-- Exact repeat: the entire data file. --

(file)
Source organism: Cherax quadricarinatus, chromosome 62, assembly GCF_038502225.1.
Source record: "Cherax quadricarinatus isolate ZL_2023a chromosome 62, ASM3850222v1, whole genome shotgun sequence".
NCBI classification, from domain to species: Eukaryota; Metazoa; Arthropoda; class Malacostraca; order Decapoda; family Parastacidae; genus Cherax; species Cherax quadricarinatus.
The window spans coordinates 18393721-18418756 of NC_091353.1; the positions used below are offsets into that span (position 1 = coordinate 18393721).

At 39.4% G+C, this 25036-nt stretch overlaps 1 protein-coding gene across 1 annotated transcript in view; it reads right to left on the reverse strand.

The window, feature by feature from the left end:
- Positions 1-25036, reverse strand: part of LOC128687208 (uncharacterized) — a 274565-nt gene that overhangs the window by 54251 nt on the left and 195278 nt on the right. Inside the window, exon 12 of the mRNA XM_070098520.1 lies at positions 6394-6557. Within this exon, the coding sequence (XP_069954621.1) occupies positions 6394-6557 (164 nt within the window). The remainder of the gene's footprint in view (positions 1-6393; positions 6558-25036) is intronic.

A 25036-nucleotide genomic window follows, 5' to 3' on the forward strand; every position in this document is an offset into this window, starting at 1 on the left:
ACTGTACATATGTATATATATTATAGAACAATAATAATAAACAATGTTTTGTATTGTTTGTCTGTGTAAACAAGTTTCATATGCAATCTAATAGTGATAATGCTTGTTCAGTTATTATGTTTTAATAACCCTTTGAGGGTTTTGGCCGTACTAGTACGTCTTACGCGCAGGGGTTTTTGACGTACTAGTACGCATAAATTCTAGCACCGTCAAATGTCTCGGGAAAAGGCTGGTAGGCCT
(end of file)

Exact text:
Source organism: Cherax quadricarinatus, chromosome 62, assembly GCF_038502225.1.
Source record: "Cherax quadricarinatus isolate ZL_2023a chromosome 62, ASM3850222v1, whole genome shotgun sequence".
NCBI classification, from domain to species: Eukaryota; Metazoa; Arthropoda; class Malacostraca; order Decapoda; family Parastacidae; genus Cherax; species Cherax quadricarinatus.
The window spans coordinates 18393721-18418756 of NC_091353.1; the positions used below are offsets into that span (position 1 = coordinate 18393721).

At 39.4% G+C, this 25036-nt stretch overlaps 1 protein-coding gene across 1 annotated transcript in view; it reads right to left on the reverse strand.

The window, feature by feature from the left end:
- Positions 1-25036, reverse strand: part of LOC128687208 (uncharacterized) — a 274565-nt gene that overhangs the window by 54251 nt on the left and 195278 nt on the right. Inside the window, exon 12 of the mRNA XM_070098520.1 lies at positions 6394-6557. Within this exon, the coding sequence (XP_069954621.1) occupies positions 6394-6557 (164 nt within the window). The remainder of the gene's footprint in view (positions 1-6393; positions 6558-25036) is intronic.

A 25036-nucleotide genomic window follows, 5' to 3' on the forward strand; every position in this document is an offset into this window, starting at 1 on the left:
ACTGTACATATGTATATATATTATAGAACAATAATAATAAACAATGTTTTGTATTGTTTGTCTGTGTAAACAAGTTTCATATGCAATCTAATAGTGATAATGCTTGTTCAGTTATTATGTTTTAATAACCCTTTGAGGGTTTTGGCCGTACTAGTACGTCTTACGCGCAGGGGTTTTTGACGTACTAGTACGCATAAATTCTAGCACCGTCAAATGTCTCGGGAAAAGGCTGGTAGGCCT